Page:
Vanguard is introducing private equity to make this asset class easily accessible to retail investors. ETF providers are taking similar actions to enable investors to gain exposure to Bitcoin without actually going through the effort of fully understanding and owning Bitcoin directly.
David Stein asks and answers Should You Invest in a Bitcoin ETF?
Beyond Dollars and Cents
The question “Can I retire yet?” is synonymous in many peoples’ minds with the question “Do I have enough money to retire?”. If so, you may be missing out on a big piece of the equation and setting yourself up for problems.
Jim Wang addresses this issue thoughtfully, writing Are You Ready to Retire? Probably not.
Fritz Gilbert introduced the 90/10 Rule of Retirement, to explain the drastic shift in focus between pre-retirement planning and post-retirement life.
When More Information Is Not Better
Jim Dahle explains Why You Should Ignore the Financial Media.
Laura D. Quinby and Gal Wettstein provide a perfect example of what can happen when we don’t heed Dr. Dahle’s advice, writing How Does Media Coverage of Social Security Affect Worker Behavior?
Most readers of this blog are on track for a secure retirement. Many of you are looking to accomplish this a decade or more before traditional retirement age.
In my opinion, this is a superior approach to the paycheck to paycheck lifestyle most people live. But it is not without downsides and challenges.
Ben Carlson ponders when a desire to pursue financial freedom can become An Unhealthy Obsession With Money.
This blog traditionally steers clear of the topics of politics and religion. But Sawyer Nyquist makes some compelling points when analyzing the FIRE movement, regardless of your beliefs. He writes A Theology of Financial Independence.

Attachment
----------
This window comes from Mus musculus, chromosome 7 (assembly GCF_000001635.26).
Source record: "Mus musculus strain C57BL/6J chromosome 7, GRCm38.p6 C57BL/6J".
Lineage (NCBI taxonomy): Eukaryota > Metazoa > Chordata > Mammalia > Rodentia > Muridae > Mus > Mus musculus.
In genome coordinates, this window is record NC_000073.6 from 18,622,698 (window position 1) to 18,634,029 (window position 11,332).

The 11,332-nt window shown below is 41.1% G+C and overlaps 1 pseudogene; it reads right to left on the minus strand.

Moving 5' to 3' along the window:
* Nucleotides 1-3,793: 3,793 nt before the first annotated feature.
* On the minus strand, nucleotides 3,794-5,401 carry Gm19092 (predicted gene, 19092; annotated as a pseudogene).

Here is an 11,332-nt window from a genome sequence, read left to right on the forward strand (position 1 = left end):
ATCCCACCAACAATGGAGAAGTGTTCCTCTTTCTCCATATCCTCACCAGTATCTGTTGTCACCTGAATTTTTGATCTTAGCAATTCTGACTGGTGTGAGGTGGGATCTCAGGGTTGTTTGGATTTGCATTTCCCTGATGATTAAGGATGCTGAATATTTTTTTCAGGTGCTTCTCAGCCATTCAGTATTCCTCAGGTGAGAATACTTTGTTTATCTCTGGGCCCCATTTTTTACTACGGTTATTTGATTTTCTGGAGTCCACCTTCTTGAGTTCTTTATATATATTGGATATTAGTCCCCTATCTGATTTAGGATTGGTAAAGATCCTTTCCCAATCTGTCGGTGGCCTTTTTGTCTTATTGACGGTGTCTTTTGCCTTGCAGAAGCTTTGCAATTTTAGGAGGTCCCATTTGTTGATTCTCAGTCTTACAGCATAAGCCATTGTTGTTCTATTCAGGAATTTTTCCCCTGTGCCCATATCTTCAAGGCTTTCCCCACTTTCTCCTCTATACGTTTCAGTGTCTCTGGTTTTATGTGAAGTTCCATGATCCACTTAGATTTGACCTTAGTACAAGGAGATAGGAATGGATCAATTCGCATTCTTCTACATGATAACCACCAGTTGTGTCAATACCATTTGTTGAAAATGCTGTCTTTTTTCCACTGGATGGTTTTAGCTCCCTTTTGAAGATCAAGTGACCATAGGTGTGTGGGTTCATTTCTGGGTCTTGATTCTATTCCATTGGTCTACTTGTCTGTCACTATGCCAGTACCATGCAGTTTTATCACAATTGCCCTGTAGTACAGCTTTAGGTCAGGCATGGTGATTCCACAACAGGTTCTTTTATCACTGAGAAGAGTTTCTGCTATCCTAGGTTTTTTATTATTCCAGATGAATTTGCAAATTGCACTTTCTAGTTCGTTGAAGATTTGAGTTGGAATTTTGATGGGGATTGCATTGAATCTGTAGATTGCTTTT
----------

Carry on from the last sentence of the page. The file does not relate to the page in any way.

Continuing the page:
Credit Card Rewards
The fact that readers of this blog will relate to the above articles indicates the potential downside of being so hyper-aware of our personal finances. The upside of our financial literacy and awareness is we can take advantage of opportunities and strategies that many people should avoid. One such strategy I enjoy taking advantage of is credit card sign up bonuses.
As the holiday season is approaching, many of us spend more than usual. This is a great time to consider a new credit card to take advantage of the generous sign up bonuses offered if you meet the minimum spending requirements.
Best Cash Back Rewards
I tend to favor credit card travel rewards. However, a number of readers of the blog informed be they prefer the simplicity of cash back rewards.
Regardless of your preference, the Chase Sapphire Preferred® Card is a great card for anyone who can hit the relatively high spending limit of $4,000 in the first three months from account opening. When you do, you receive 60,000 bonus points. These points are worth $600 cash, $750 when used to book travel on the card, and potentially more if the points are transferred to travel partners. The card has a $95 annual fee.
The best pure cash back offer currently available is the U.S. Bank Altitude® Connect Visa Signature® Card. You earn 50,000 bonus points when you spend $3,000 in eligible purchases within the first 120 days of account opening. The points are worth $500. The card’s $95 annual fee is waived the first year.
Outstanding Offer for Southwest Points
I prefer to focus on travel rewards. My favorite type are Southwest RapidRewards® points for three reasons. They: